On the client side, there's no reason to make an AJAX call to figure out what image to show. Your
<img> tag can reference your PHP script directly:
<img src="getRandomImage.php" />
Normally, you're using PHP to return HTML, but there's no reason it can't return binary data as well. Here, we're just letting the browser do the work of making the request. Now, it's up to your server-side script to output the image.
getRandomImage.php, first you'll need to query for a random image. Best to let the database engine do this, as there's no sense in shuffling excess data between your application and your database server. Your query will look something like this:
SELECT blobData FROM images ORDER BY RAND() LIMIT 1;
blobData in this case is the name of the column containing the binary image data.)
Use your usual methods for making the query and getting the data. Now, to output it to something the browser can use, first we have to set the appropriate headers. The first sets the response content type to be JPEG. (Change it to whatever is appropriate for you image type, if you're not outputting JPEG.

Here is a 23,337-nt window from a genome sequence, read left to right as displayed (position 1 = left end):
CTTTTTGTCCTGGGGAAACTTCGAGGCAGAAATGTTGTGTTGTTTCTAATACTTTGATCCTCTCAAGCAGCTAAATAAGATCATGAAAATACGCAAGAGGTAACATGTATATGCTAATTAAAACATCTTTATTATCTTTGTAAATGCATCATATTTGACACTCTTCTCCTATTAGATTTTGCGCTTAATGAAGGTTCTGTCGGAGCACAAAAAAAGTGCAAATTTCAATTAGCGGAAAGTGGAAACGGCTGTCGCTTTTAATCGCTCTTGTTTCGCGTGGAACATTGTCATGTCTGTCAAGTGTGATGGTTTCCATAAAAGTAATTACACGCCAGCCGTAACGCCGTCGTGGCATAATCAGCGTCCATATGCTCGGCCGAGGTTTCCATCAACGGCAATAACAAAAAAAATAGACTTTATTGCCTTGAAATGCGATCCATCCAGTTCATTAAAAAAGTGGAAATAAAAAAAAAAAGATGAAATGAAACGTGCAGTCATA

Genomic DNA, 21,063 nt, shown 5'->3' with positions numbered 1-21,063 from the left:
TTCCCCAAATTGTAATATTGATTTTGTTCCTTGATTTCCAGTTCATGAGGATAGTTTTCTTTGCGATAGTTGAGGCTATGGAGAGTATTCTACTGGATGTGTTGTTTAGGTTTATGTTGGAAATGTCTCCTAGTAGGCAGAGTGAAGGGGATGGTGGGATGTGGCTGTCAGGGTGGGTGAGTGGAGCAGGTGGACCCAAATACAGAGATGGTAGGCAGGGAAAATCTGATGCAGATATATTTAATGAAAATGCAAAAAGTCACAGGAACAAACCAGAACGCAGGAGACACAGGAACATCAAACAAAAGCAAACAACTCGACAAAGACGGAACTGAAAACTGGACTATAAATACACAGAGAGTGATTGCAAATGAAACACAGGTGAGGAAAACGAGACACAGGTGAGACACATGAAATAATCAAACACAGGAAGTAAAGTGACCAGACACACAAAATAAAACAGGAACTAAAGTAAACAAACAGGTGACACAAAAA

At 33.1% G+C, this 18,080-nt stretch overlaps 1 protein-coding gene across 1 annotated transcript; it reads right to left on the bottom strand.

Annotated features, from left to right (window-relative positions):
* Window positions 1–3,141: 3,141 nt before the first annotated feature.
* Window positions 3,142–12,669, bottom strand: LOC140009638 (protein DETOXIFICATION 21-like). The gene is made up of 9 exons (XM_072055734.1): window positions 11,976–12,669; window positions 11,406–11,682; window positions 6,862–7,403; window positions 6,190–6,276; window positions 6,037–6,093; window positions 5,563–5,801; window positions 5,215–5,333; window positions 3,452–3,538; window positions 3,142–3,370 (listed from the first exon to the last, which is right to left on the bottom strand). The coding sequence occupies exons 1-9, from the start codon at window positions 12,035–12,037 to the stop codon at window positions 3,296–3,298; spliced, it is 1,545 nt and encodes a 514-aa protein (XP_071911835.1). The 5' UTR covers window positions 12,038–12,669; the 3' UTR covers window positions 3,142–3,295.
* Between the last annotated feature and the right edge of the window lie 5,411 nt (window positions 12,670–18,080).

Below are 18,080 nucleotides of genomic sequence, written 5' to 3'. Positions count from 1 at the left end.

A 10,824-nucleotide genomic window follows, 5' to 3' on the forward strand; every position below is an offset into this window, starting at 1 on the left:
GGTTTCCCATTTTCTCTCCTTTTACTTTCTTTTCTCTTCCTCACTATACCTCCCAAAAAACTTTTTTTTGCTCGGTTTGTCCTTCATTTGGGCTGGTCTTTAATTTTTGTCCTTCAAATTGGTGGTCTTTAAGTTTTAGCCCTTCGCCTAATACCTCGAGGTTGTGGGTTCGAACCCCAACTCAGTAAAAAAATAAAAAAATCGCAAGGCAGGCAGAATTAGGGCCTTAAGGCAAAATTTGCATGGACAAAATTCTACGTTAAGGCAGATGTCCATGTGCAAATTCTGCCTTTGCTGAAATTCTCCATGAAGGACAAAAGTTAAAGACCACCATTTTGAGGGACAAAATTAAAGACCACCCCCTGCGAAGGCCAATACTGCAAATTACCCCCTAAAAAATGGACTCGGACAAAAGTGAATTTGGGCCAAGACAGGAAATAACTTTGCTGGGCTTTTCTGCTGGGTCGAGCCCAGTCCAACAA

Next, we need to prevent caching. This is important, as we're changing the response data for every request to this script:
header('Cache-Control: no-store, no-cache, must-revalidate, max-age=0');
Now, just output your image data.
If all goes well, you should see the image in your image tag.
Normally when you make a GET request, all subsequent GET requests to the same URL with the same request data should return the same response. While this isn't a technical requirement, it's a best practice that enables caches and what not to work correctly.
It is possible for you to still have cacheable images, while making the selection random. To do this, all you have to do is redirect to the image. For example,
getRandomImage.php might do something like this:
SELECT id FROM images ORDER BY RAND() LIMIT 1;
Then the response might just be a redirect:
header('Location: image.php?id=' . $row['id']);
image.php, you'll load the image by ID (not randomly) and output it, just as we did in the first example. Ideally, your images would just be static files and be accessible without this subsequent database lookup, and that random selection script could redirect to a static file directly. By default, PHP will do a 302 status code causing a non-permanent redirect which won't be cached in well-behaved clients.